Posted November 20, 201910:17 am
CLEVELAND, Ohio (WOIO) - Thieves prey on the elderly, targeting millions of people every year, stealing their hard-earned cash and life savings.
So how do you protect yourself or a loved one from becoming a victim?
A conference Wednesday called “Fighting Back Against Elder Fraud” was held at the Cleveland-Marshall College of Law.
Social workers, attorneys and caregivers for the elderly learned about resources available in the community to help prevent and recognize fraud.
The conference included speakers from the U.S. Attorney’s Office with the Northern District of Ohio, the FBI, FTC and U.S. Postal Inspector.
Attendees also heard from the Ohio Attorney General’s Office, Cuyahoga County Attorney’s Office, Cuyahoga County Scam Squad and Legal Aid Society of Cleveland.
The conference was held for social workers, attorneys and other people who work with the elderly.
19 News spoke to Sabrina Colbert, a registered nurse with Long Term Care Ombudsman in Cleveland.
Two weeks ago, she came across a scam with a patient.
“There was about six digits involved, but the bank was able to stop it so it didn't go through, which was a blessing,” Colbert said.
Colbert is just one of many people fighting for our elderly every day.
“Someone has to investigate concerns and problems and find a resolution for that resident, so that's what we're currently in the process of doing,” she said.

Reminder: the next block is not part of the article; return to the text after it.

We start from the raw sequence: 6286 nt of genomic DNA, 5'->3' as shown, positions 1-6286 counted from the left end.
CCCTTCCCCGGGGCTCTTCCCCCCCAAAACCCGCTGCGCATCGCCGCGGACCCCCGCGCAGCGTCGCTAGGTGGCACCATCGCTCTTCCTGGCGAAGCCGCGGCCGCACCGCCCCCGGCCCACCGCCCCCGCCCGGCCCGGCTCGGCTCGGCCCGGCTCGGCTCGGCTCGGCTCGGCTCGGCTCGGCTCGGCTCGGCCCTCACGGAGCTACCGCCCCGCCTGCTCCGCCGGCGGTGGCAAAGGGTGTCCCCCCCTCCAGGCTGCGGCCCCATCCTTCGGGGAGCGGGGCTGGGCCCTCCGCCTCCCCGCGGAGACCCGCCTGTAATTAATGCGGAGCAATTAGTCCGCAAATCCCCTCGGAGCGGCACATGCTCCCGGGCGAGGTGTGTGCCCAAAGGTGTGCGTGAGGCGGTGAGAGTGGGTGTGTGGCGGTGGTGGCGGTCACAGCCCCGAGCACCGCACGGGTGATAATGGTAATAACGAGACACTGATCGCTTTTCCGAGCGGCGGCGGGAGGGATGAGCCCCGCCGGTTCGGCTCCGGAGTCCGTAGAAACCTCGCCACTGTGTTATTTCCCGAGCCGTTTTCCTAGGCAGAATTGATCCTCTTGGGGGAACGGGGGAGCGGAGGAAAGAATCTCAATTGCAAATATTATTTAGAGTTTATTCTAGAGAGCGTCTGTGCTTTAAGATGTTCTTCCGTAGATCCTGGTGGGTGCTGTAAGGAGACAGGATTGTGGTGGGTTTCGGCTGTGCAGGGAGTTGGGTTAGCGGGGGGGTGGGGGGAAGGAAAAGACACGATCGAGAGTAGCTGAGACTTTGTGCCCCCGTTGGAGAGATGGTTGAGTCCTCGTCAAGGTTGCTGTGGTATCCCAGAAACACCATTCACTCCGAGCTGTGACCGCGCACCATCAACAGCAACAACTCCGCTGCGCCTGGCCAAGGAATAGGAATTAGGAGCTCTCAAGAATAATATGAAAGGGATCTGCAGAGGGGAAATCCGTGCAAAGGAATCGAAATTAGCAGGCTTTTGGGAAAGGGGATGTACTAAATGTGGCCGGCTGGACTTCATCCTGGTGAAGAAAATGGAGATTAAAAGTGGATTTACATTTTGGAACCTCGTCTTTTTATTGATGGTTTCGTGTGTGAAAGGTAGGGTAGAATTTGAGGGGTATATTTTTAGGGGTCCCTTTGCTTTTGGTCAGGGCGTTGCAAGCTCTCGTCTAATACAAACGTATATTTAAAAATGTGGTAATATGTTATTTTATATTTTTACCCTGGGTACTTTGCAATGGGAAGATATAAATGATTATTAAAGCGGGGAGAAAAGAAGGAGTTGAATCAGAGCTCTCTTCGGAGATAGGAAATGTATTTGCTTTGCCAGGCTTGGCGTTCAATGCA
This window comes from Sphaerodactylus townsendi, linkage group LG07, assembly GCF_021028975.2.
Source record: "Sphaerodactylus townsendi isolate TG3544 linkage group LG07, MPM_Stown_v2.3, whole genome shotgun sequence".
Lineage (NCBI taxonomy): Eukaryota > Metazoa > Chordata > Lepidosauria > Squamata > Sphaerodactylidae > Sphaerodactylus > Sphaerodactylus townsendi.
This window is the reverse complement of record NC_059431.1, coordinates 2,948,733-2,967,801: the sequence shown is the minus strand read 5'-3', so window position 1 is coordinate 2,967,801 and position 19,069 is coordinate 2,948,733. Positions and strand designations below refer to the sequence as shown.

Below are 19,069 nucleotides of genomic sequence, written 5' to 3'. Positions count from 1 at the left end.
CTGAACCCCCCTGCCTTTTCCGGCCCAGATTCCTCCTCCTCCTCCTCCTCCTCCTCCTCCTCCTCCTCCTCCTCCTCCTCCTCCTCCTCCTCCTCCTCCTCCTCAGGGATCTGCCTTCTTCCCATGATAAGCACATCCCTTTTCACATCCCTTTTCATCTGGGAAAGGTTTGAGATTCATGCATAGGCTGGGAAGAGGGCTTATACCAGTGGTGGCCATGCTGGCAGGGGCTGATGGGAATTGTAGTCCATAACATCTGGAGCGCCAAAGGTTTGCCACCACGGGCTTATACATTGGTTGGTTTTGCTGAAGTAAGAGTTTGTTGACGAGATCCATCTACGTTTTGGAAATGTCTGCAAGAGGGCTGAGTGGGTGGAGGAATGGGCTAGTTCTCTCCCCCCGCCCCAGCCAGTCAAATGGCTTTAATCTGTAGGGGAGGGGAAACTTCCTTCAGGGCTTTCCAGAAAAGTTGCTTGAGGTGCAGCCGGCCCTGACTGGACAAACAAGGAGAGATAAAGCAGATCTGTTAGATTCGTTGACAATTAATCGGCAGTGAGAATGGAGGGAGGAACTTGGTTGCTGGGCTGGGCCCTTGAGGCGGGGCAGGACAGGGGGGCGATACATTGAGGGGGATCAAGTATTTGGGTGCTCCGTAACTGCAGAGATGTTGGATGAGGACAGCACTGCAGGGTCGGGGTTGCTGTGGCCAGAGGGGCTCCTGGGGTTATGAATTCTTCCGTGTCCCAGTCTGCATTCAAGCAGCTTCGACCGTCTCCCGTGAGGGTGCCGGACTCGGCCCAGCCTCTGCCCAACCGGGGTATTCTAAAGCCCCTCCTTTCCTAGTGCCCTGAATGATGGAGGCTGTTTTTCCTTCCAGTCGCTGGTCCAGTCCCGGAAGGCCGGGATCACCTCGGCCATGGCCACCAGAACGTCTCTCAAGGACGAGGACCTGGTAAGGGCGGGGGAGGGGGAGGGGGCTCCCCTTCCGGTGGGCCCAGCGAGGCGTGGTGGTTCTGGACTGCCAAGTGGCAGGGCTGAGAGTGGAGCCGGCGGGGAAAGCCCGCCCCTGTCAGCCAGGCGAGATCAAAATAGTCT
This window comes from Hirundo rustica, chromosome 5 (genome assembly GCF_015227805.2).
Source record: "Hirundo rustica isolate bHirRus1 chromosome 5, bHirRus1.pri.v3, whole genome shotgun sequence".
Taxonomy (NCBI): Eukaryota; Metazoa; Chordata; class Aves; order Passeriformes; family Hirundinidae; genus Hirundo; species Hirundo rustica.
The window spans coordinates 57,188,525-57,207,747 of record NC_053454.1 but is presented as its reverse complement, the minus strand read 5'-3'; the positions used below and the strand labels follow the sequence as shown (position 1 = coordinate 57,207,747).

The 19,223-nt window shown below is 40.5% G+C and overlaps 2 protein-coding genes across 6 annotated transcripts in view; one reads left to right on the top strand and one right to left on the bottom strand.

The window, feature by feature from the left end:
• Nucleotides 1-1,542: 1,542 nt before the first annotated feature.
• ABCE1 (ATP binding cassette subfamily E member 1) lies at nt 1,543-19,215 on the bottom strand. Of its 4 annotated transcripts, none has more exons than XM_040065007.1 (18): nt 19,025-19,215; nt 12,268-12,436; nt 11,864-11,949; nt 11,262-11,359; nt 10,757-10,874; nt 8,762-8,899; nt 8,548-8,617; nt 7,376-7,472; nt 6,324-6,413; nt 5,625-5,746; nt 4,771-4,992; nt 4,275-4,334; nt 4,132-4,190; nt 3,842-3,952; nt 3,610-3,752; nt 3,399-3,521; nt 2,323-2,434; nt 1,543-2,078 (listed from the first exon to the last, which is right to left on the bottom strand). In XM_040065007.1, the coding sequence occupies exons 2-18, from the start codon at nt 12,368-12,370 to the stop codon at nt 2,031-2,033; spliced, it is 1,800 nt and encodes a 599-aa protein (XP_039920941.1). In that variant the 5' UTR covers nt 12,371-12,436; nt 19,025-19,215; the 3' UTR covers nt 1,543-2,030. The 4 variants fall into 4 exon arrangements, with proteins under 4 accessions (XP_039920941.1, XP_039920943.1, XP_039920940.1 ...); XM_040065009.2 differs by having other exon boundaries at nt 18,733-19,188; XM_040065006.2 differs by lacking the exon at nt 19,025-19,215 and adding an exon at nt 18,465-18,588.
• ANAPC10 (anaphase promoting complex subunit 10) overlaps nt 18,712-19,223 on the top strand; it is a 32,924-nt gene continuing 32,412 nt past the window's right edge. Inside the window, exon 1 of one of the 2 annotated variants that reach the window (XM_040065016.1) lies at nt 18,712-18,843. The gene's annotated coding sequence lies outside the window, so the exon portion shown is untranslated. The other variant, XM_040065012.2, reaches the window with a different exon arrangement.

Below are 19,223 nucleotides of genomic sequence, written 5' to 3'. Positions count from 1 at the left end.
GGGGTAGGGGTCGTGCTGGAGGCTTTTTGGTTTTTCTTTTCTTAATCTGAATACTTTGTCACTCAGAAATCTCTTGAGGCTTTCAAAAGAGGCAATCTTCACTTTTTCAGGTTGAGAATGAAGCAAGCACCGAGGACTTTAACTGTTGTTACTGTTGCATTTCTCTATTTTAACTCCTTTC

Brian McDonough is the Elder Justice Coordinator for the U.S. Attorney’s Office.
He said seniors are targeted specifically.
“There is a perception that they have money, that they are alone. And a lot of the scams are sophisticated and refined to target those elderly folks, such as the romance scam or tech support scam,” he said.
McDonough said those types of scams have gone up about 20 percent in the last year.
Here's how you can protect your loved ones.
“Stay in touch with grandma and grandpa and seniors. And if something seems too good to be true, it really is. If grandma or grandpa all of a sudden found a new love interest, is withdrawing money, has met someone online, go ahead and report that,” McDonough said.
“We owe it to our community to look out for our seniors. If you suspect a scam, report it,” he said.
Elderly fraud victims rack up more than $3 billion in losses every year, according to the FBI.
The FBI says it’s likely suspects will find more and more victims as the elderly population continues to grow in the United States.